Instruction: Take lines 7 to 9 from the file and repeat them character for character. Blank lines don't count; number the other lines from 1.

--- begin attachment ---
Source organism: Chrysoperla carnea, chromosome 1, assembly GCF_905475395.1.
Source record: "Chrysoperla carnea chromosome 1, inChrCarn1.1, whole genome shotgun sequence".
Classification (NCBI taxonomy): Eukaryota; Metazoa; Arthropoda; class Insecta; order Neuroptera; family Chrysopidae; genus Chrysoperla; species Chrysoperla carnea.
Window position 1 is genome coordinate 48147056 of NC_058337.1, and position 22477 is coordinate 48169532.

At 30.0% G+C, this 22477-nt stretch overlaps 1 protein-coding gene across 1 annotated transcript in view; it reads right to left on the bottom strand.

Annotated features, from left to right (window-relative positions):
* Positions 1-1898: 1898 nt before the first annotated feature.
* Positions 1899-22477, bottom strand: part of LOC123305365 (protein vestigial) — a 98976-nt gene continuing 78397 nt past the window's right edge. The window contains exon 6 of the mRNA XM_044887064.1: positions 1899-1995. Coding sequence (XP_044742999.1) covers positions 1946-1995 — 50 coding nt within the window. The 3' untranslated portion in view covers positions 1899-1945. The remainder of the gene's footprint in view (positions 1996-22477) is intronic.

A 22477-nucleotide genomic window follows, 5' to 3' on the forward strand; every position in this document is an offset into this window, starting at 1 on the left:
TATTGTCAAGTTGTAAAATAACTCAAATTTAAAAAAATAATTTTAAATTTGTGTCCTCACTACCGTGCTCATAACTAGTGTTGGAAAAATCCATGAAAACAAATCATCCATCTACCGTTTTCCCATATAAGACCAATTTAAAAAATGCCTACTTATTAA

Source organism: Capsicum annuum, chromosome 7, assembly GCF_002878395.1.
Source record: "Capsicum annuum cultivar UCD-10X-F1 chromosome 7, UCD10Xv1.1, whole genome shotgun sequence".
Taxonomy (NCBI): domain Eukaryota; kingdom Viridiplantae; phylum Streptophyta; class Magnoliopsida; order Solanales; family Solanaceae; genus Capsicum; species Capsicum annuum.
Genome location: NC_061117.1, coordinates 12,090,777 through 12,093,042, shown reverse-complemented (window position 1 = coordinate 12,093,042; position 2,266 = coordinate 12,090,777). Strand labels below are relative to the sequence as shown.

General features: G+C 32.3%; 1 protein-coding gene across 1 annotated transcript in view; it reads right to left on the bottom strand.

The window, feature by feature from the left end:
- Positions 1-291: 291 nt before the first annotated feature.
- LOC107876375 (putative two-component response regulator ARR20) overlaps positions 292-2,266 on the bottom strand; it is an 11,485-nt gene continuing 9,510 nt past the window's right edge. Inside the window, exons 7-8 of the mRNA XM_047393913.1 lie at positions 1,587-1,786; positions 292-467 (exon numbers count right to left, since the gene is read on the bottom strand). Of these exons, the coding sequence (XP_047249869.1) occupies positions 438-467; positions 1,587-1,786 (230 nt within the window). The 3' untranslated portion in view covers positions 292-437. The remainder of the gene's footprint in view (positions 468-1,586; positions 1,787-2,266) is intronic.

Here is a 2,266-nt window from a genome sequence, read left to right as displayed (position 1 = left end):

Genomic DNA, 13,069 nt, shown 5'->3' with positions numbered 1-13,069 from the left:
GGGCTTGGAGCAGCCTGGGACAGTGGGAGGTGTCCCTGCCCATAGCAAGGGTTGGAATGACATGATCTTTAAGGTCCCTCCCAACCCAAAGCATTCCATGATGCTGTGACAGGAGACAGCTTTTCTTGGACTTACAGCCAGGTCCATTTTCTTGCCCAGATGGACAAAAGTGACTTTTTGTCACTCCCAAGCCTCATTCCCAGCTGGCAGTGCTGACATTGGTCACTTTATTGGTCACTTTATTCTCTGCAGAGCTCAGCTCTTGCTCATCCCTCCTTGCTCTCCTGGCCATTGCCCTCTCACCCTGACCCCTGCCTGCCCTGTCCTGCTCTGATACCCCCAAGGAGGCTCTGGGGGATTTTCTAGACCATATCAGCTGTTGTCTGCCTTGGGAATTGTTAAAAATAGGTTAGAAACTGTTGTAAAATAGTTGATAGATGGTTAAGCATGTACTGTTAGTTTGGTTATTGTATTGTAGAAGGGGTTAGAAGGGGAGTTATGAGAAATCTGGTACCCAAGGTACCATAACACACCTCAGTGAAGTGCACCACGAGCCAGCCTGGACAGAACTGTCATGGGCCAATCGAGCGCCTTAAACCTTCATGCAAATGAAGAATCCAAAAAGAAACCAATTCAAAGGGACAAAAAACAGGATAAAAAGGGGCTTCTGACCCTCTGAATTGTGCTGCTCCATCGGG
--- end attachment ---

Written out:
* Positions 1-1898: 1898 nt before the first annotated feature.
* Positions 1899-22477, bottom strand: part of LOC123305365 (protein vestigial) — a 98976-nt gene continuing 78397 nt past the window's right edge. The window contains exon 6 of the mRNA XM_044887064.1: positions 1899-1995. Coding sequence (XP_044742999.1) covers positions 1946-1995 — 50 coding nt within the window. The 3' untranslated portion in view covers positions 1899-1945. The remainder of the gene's footprint in view (positions 1996-22477) is intronic.

A 22477-nucleotide genomic window follows, 5' to 3' on the forward strand; every position in this document is an offset into this window, starting at 1 on the left: